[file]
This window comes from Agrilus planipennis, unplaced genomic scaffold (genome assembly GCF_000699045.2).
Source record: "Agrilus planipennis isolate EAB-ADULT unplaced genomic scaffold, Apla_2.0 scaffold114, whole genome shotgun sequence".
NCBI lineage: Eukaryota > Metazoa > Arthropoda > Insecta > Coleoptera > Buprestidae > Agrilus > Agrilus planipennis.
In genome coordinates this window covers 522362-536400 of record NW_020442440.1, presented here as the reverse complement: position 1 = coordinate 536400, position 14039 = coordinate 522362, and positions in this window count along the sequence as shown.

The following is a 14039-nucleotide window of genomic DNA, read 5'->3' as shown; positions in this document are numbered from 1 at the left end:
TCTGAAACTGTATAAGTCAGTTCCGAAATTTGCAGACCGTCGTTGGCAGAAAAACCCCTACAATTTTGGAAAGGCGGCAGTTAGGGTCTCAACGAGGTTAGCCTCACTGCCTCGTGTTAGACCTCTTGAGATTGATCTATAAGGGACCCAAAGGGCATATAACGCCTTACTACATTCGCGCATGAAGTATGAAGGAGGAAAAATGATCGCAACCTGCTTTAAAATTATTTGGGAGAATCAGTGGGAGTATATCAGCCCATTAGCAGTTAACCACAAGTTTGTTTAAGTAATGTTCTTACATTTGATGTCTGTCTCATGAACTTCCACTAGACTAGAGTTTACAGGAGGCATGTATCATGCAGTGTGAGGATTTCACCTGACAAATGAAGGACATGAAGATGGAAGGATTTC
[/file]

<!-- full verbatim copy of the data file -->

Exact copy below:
This window comes from Agrilus planipennis, unplaced genomic scaffold (genome assembly GCF_000699045.2).
Source record: "Agrilus planipennis isolate EAB-ADULT unplaced genomic scaffold, Apla_2.0 scaffold114, whole genome shotgun sequence".
NCBI lineage: Eukaryota > Metazoa > Arthropoda > Insecta > Coleoptera > Buprestidae > Agrilus > Agrilus planipennis.
In genome coordinates this window covers 522362-536400 of record NW_020442440.1, presented here as the reverse complement: position 1 = coordinate 536400, position 14039 = coordinate 522362, and positions in this window count along the sequence as shown.

The following is a 14039-nucleotide window of genomic DNA, read 5'->3' as shown; positions in this document are numbered from 1 at the left end:
TCTGAAACTGTATAAGTCAGTTCCGAAATTTGCAGACCGTCGTTGGCAGAAAAACCCCTACAATTTTGGAAAGGCGGCAGTTAGGGTCTCAACGAGGTTAGCCTCACTGCCTCGTGTTAGACCTCTTGAGATTGATCTATAAGGGACCCAAAGGGCATATAACGCCTTACTACATTCGCGCATGAAGTATGAAGGAGGAAAAATGATCGCAACCTGCTTTAAAATTATTTGGGAGAATCAGTGGGAGTATATCAGCCCATTAGCAGTTAACCACAAGTTTGTTTAAGTAATGTTCTTACATTTGATGTCTGTCTCATGAACTTCCACTAGACTAGAGTTTACAGGAGGCATGTATCATGCAGTGTGAGGATTTCACCTGACAAATGAAGGACATGAAGATGGAAGGATTTC